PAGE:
Space Force transfers

Space Force Recruiting Is Strong, but Army, Navy, USAF Woes Don’t Help

While military leaders and lawmakers have spent much of the past year or so fretting over low recruiting numbers for the Army, Navy, and Air Force, the Space Force has been an anomaly, having to turn away thousands of applicants eager to join the newest military service. But while interest in the Space Force is still strong, the recruiting woes of the other services may wind up affecting the branch all the same, Vice Chief of Space Operations Gen. David W. Thompson told a Congressional panel on April 19.

Radar Sweep

US Military Prepares for Possible Sudan Embassy Evacuation

The Associated Press

The Pentagon is moving additional troops and equipment to a Naval base in the tiny Gulf of Aden nation of Djibouti to prepare for the possible evacuation of U.S. Embassy personnel from Sudan. Two Biden administration officials say the deployments to Camp Lemonnier in Djibouti are necessary because of the current uncertain situation in Sudan, where fighting is raging between two warring factions.

Space Systems Command ‘Reimagines’ Its Commercial Integration Office

Breaking Defense

The Space Force’s primary acquisition arm, Space Systems Command, has rebranded its efforts to interact with commercial industry, creating a higher-level umbrella group responsible for a number of different outreach and contracting units. “We’ve realized we need to reimagine our Commercial Services Office. Because that had ‘services’ in it, that really focused people only in the services realm and so, the boss, Gen. [Michael] Guetlein, has decided to reimagine that office to become the Commercial Space Office,” Brig. Gen. Jason Cothern, SSC deputy commander, said.

Go Deeper on Operational Imperatives

Air & Space Forces Magazine

Air Force Secretary Frank Kendall has defined seven Operational Imperatives for the Department of the Air Force to work on, warning that “if we don't get them right, we will have unacceptable operational risk.” From a resilient space order of battle to the development of next-generation tactical air dominance and global strike platforms, these imperatives will define the Air Force for decades to come—Dive deeper into each one with our new “Operational Imperatives” pages highlighting all the latest news and developments on these critical efforts.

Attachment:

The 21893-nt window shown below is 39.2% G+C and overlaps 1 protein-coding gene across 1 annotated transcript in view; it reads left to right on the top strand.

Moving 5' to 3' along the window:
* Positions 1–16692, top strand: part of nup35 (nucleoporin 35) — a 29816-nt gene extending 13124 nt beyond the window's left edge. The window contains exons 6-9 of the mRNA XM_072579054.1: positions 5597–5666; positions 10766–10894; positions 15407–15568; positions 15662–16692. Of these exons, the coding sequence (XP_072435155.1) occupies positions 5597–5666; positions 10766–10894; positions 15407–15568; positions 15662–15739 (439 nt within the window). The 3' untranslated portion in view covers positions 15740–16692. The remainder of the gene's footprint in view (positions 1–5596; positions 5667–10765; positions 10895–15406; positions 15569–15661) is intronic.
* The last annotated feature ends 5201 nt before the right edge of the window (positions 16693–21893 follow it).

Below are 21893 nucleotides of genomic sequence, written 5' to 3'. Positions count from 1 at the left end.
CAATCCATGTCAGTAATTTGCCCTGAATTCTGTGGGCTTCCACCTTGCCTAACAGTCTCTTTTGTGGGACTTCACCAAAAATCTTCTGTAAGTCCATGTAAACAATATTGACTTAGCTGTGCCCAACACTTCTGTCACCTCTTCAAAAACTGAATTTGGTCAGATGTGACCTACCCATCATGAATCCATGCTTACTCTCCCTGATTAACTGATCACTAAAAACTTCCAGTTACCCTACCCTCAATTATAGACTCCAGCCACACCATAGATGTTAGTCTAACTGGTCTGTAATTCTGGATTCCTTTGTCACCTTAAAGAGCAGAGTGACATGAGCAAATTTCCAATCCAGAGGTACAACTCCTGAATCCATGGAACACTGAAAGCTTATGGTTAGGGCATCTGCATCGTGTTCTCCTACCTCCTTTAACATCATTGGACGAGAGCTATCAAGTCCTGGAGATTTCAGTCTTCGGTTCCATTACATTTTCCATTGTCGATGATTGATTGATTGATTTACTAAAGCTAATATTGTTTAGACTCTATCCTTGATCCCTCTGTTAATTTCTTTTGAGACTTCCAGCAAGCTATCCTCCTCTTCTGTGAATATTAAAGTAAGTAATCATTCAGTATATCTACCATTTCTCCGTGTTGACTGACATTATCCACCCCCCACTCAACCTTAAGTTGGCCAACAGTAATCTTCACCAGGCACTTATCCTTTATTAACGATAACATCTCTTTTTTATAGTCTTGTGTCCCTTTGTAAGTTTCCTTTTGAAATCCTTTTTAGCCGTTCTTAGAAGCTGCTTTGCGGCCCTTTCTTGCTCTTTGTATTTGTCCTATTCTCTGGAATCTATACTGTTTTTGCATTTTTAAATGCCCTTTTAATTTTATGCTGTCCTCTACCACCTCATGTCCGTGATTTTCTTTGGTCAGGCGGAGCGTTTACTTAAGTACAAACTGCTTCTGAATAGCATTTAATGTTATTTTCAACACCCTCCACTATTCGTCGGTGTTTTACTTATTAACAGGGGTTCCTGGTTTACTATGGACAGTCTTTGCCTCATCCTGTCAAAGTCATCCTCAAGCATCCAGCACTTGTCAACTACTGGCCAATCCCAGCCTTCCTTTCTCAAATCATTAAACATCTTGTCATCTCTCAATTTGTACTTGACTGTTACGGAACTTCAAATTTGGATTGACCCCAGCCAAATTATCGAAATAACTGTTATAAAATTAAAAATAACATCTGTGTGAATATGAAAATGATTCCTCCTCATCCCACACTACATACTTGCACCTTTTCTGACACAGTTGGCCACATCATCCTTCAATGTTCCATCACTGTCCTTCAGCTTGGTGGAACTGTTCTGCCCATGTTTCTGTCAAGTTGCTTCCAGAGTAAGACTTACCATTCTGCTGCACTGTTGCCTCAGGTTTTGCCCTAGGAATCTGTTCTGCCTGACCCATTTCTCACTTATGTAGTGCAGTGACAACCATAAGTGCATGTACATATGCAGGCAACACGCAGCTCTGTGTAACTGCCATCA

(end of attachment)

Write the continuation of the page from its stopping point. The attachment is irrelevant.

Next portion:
INDOPACOM’s Aquilino Seeks More Electromagnetic Resources for Pacific

Defense News

The U.S. commander in the Indo-Pacific considers domination of the electromagnetic spectrum, which militaries rely upon for weapons guidance, communications and deception, a top priority that requires additional resources. Navy Adm. John Aquilino, who leads the China-focused Indo-Pacific Command, told the Senate Armed Services Committee April 20 that “immediately behind” the pressing demand for beefed up Guam missile defense stands another need for so-called decision superiority, or the ability to find, classify, target and knock out foreign threats, among other actions.

The Pentagon Is Increasingly Relying on Billionaires’ Rockets. And It’s OK with That.

Defense One

The U.S. Space Force is not concerned about relying on mercurial billionaires to provide space capabilities, according to top service leaders. The service’s ability to put large satellites in space rests primarily on the shoulders of Elon Musk, whose SpaceX test-flew a new heavy-lift rocket for the first time on April 20, and Jeff Bezos, whose Blue Origin is slated to deliver engines to United Launch Alliance.

White House Names Pick for Key Pentagon Acquisition Post

Defense News

U.S. President Joe Biden on April 20 announced Cara Abercrombie as his pick to take over as assistant secretary of defense for acquisition, a post without a permanent leader since early 2021. Abercrombie currently serves as deputy assistant to the president and as a coordinator for defense policy and arms control on the National Security Council.

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Air Force Sees Gap Between End of KC-46 Deliveries and Newest Tanker

Inside Defense

The Air Force expects a gap period between the end of KC-46 tanker aircraft production and the delivery of the next-generation replacement and plans to close that gap by recapitalizing its current tanker fleet, a top service official told Congress yesterday. Delivery of the first [Next Generation Aerial-refueling System] increment is expected in the mid-to-late 2030s.

One More Thing

Why The First US Jet Fighter Pilot Wore a Gorilla Mask During Test Flights

The United States wasn’t the first country to develop a jet-powered fighter aircraft, but it was definitely the first in which a pilot flew wearing a gorilla mask and derby hat while holding a cigar. It seems the test pilot for what would become the Bell P-59 Airacomet had a pretty robust sense of humor.